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Running the Copperstate 1000 Road Rally

Jamie KitmanwriterMartyn Goddardphotographer

Throughout history, people have ventured great distances for the simple pleasure of hearing appealing noises up close. From the sounds of babbling brooks and roaring waterfalls to whale songs and the twittering of rare birds, from the esteemed opera companies of cosmopolitan cities to Madonna's I'm Fifty-Two Years Old Yet I Still Don't Wear Enough Clothes Tour: we go not only to see, we go to listen. And, with that in mind, there's nothing like the sound I recently traveled thousands of miles -- all the way to Arizona -- to experience firsthand: the mellifluous strains of a vintage 427-cubic-inch engine hard at work in a Chevrolet Corvette.

Mind you, when the invitation to attend the twenty-first annual running of the Bell Lexus Copperstate 1000 popped up in our in-box, we were already intrigued. The prospect of 1000-plus miles on a four-day/five-night, high-speed driving tour of one of America's most beautiful states -- running with a police motorcycle escort and eighty other classics, any one of which you'd be proud to own and several of which you'd even be proud to own after having sold your children for the privilege -- well, it sounded better than a poke in the eye with a sharp stick.

But what sealed our attendance was the offer -- as well as the performance promise and auditory possibility -- of a big-block 1967 Corvette Sting Ray, provided for our personal use on the tour by author, racer, restorer, dealer, and Copperstate 1000 veteran Colin Comer. A no-excuses marina blue roadster with a rare triple-carbureted, 427-cubic-inch RPO L71 V-8, four-speed manual transmission, and the requisite loud and proud side pipes, this mega-spec car is pretty much the full monty for mid-year Vettes and, for those of a vulgar cast, worth about $175,000. Actually, Comer's generous invitation to us would evolve into three days in his Corvette and another day spent, if we liked, driving an incredibly original, low-mileage 1964 Shelby Cobra, which delectable roadster's imminent resale he (author of the authoritative The Complete Book of Shelby Automobiles) expected to broker in the $650,000 range. Figuring its 289-cubic-inch Ford V-8 wasn't going to sound too shabby, either, and making certain our insurance was paid up, we booked flights.

As part of this deluxe gearheads' holiday, I'd also be able to select a co-pilot. (If you must ask, $5550 is the price of admission, including a double-occupancy hotel room and meals for you and a guest, but not the price of gas or the cost of getting your team and equipment to the starting ceremonies in the Phoenix suburb of Tempe.)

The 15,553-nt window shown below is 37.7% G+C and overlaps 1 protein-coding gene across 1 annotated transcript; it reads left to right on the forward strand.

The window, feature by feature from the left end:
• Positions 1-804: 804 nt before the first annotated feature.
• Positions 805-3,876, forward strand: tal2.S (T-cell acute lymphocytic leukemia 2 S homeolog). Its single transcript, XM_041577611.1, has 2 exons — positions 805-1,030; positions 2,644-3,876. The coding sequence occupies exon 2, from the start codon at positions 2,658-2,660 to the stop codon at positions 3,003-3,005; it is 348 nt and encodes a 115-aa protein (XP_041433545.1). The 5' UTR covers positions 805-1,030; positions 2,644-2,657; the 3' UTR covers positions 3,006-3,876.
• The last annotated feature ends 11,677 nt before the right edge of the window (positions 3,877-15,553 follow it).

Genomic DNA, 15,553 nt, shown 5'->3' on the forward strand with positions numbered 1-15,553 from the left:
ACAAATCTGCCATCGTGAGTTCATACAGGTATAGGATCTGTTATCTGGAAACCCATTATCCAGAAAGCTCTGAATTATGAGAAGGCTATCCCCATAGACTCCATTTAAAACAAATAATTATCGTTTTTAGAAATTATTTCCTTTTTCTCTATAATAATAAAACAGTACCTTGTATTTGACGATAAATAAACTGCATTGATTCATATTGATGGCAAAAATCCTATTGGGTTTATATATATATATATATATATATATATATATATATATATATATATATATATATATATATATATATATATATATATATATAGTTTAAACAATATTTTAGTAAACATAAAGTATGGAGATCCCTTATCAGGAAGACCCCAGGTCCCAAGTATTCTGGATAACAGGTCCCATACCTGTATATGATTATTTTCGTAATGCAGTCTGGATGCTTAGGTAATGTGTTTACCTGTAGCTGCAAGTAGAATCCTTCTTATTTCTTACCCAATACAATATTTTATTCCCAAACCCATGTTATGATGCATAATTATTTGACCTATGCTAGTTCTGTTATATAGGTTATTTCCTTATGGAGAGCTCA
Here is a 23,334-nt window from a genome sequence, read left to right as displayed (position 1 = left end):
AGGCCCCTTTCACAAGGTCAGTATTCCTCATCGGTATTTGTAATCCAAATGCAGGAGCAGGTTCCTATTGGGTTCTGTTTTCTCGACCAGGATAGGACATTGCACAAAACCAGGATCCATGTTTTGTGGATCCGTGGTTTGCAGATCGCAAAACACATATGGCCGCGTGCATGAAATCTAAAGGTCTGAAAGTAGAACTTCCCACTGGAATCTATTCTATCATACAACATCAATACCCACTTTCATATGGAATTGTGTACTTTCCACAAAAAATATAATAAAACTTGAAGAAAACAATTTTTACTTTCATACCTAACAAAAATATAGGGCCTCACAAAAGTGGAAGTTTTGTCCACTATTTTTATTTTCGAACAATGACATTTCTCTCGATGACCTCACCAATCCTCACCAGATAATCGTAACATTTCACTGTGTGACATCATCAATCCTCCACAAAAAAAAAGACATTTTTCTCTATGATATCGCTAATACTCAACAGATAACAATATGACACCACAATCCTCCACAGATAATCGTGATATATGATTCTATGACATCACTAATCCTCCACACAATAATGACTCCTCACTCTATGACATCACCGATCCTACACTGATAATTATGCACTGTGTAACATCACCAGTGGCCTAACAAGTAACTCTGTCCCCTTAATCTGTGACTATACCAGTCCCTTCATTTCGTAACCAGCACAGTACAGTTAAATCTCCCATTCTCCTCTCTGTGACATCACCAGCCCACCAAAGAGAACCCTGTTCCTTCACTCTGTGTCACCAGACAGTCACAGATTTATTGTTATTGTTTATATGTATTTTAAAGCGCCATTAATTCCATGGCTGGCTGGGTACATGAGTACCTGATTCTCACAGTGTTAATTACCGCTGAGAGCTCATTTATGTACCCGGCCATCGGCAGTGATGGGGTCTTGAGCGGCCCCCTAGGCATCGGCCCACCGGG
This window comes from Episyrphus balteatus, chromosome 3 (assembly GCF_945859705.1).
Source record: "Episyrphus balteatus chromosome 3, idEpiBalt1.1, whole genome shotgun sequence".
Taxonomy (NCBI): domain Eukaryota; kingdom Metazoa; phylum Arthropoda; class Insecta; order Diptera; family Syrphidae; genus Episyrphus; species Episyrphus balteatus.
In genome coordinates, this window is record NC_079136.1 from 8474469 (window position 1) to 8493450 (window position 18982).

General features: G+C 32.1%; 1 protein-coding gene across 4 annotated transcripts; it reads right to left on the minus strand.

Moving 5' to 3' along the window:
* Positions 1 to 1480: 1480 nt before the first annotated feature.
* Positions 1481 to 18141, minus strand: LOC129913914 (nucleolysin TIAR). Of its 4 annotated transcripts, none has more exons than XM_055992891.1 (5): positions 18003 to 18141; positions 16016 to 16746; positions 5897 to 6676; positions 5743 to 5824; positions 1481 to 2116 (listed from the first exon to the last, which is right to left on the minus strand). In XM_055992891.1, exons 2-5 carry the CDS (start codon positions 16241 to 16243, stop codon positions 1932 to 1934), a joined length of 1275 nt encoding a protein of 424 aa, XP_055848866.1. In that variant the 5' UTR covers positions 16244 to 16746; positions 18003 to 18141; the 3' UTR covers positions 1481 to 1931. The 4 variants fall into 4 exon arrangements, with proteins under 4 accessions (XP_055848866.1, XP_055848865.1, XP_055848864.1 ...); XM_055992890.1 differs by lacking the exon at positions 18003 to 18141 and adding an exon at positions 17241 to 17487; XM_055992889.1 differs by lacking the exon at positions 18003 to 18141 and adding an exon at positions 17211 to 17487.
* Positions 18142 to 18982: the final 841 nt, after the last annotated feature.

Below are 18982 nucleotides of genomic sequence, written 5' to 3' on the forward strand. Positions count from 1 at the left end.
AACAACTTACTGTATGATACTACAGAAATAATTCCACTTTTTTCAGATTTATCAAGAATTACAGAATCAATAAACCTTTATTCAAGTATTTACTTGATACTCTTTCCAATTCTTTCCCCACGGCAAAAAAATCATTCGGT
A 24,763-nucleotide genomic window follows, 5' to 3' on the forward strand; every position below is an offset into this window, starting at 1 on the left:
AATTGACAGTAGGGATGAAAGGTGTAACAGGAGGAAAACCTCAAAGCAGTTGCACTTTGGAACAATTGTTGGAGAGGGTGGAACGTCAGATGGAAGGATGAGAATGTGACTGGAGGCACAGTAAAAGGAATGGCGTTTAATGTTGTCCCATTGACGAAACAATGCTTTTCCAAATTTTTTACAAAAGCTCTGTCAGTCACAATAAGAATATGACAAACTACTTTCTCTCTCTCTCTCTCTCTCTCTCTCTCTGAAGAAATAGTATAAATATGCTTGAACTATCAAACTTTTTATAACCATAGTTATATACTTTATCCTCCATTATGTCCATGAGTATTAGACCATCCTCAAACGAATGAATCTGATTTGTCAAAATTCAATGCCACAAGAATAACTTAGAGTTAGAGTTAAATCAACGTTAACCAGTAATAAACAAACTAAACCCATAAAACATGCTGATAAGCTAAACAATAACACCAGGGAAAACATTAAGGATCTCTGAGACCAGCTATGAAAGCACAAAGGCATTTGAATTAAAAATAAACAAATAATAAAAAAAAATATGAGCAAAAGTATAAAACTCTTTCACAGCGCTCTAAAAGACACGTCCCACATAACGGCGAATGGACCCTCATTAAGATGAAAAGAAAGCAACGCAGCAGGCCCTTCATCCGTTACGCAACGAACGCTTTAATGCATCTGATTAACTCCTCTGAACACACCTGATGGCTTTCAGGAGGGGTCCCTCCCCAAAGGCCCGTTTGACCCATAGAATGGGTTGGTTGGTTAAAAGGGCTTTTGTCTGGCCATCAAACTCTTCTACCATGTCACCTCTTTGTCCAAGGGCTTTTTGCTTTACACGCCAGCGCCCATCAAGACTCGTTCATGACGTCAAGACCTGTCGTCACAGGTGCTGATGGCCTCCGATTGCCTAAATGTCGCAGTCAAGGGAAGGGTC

Being an opinionated New Yorker, I felt it wouldn't be right if I didn't somehow fly in the face of Arizona's controversial new immigration policy -- currently in court and strongly dividing opinion here in the Grand Canyon State. What better way than by bringing an alien along with me as my guest? Of course, being a wimp, I didn't invite a Latino immigrant of the sort the contested law is plainly aimed at, but rather an Englishman, old friend and long-standing Ameriphile Fred Ingrams of Great Ellingham, Norfolk, with whom I toured California in another blue Corvette, a 1995 ZR-1, many years ago [Automobile Magazine, June 1995]. A legal alien, Ingrams would not help make my political point (for that there was a lapel button, "I Could Be Illegal," which one unexpectedly liberal Arizona-based tour-goer offered up, and which could connote several meanings when one is driving a car with three twin-barrel Holleys and 435 hp under the hood). Indeed, Ingrams speaks English as his first and only language. But hailing from a nation of legendary freeloaders, he was entirely comfortable with accepting a gratis American tour. "You people owe us so much," he was not above reminding other Copperstaters over evening drinks.

Skip the whirring microprocessors and servo motors. To describe the sound of a 427 Vette in action you are inevitably forced to rely on the language of the last century and the fading industrial age. Think jackhammers, stamping machines, pile drivers, log splitters, Tommy guns, and Marshall amplifiers, all cranked to eleven. Imagined together, they begin to describe the riotous cacophony that filled our driving days, emanating from a spot about thirty-two inches beneath my left ear, with another screaming pipe similarly adjacent to Ingrams' right lobe adding stereophonic depth.

An opening ceremony saw members of the general public come to admire the automotive bounty, which included all manner of classics, from the extraordinary on up: Alfa Romeo, Ferrari, Maserati, Jaguar, Cisitalia, Lancia, Aston Martin, Porsche, Mercedes-Benz, American muscle, and even a Hudson Hornet. Slotting the shifter of the Vette's rock-crusher four-speed into first, I gingerly released its clutch and rumbled out of Tempe's Diablo Stadium. I later learned that the crowd was roaring as we departed, and I might have joined in myself if only I'd known -- assuming I wasn't preparing to nail it and then hold on for dear life.